by Natalie McClendon, Chair, 42nd Legislative District Democrats
Republicans and Democrats in Washington State will be selecting delegates to their national nominating conventions on different dates this year. And where voters can have the greatest impact on the decision for a nominee is also different for each party.
Republicans will be caucusing this weekend, on February 20th at 10am, statewide. You can find the local locations at their website whatcomgop.com. According to the state Republican Party website, they will be using the results of the taxpayer-funded Presidential Primary on May 24th to determine how many delegates each candidate gets.
The process of nominating a party’s Presidential candidate involves two steps: determining each candidates’ support by some popular voting method (caucus or primary), and identifying people to represent that support as delegates to the national convention. Since the Republicans are determining candidate support through the May 24 Primary, I’m guessing the Feb 20th Caucuses will only identify people willing to serve as delegates. This seems kind of backwards to me, but I don’t have to worry about it, because I’m not a Republican.
Democratic Precinct Caucuses will be held on Saturday, March 26th, beginning at 10 am. Check whatcomdemocrats.com to find the location of your precinct’s caucus, or call 647-7661. These caucuses are the only opportunity for Democrats in Washington State to participate in selecting the Democratic Party’s Presidential nominee. The Presidential Primary on May 24th will NOT be used by the Democrats in their nominating process.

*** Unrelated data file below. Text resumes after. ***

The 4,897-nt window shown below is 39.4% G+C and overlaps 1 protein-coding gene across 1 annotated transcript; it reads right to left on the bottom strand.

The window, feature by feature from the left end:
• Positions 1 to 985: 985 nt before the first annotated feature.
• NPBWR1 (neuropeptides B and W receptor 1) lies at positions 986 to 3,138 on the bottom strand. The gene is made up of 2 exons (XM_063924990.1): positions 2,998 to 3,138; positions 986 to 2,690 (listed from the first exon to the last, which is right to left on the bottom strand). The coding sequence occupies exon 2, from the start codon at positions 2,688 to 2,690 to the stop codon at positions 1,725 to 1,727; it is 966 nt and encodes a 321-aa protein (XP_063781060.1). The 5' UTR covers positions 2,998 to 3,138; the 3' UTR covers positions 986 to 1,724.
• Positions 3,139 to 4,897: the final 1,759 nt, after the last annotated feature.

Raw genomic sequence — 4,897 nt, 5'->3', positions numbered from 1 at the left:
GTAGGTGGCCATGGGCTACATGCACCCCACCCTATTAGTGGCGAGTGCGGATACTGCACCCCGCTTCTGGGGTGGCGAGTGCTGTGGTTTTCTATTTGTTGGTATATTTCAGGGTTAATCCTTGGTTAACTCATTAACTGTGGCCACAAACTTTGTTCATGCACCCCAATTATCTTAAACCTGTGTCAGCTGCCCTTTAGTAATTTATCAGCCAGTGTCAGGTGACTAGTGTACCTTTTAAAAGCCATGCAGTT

When Democrats show up at the caucus, they sign in and record their preference for a presidential candidate, or as undecided. After tallying up that initial vote, everyone has an opportunity to change their vote, and if changes are made they do a final count. Each precinct has a set number of delegates based on the number of votes cast for Obama in 2012. These delegate slots are divided proportionately among the candidates based on the vote tally just taken. Then people are elected to the delegate slots to represent their candidate at the next level of the process — the Legislative District Caucus.
Any registered voter who considers him or herself a Democrat may participate in the Democratic caucus. This includes 17-year-olds who will be eligible to vote on November 8, 2016. Anyone may register to vote, or update their voting address, at the caucus and participate fully. Participation is free, but donations are welcome because the local party pays for the local caucuses, and renting over 30 meeting spaces gets expensive.
Many voters do not consider themselves a “member” of either major party. Since we do not declare a party affiliation on our voter registration here in Washington State, party affiliation is only in your head or your heart. Any voter may participate in either caucus (not both) and that same party’s ballot in the Presidential Primary. The parties wish that only committed party members participate in the selection of their party’s nominee, but there is no way for them to know who these voters are. So it’s a wide-open process for anyone who wants to join in.
It is this lack of certainty of who are party members that causes the Democrats to continue to use the caucus system. An open primary makes it too easy for non-members to influence the choice of a party nominee. A nominee gets the entire national, state and local party infrastructure, volunteers, funds, communications, etc, to help him or her run for office. So this person better be the one a majority of party members want.
Every election is determined by the people who show up.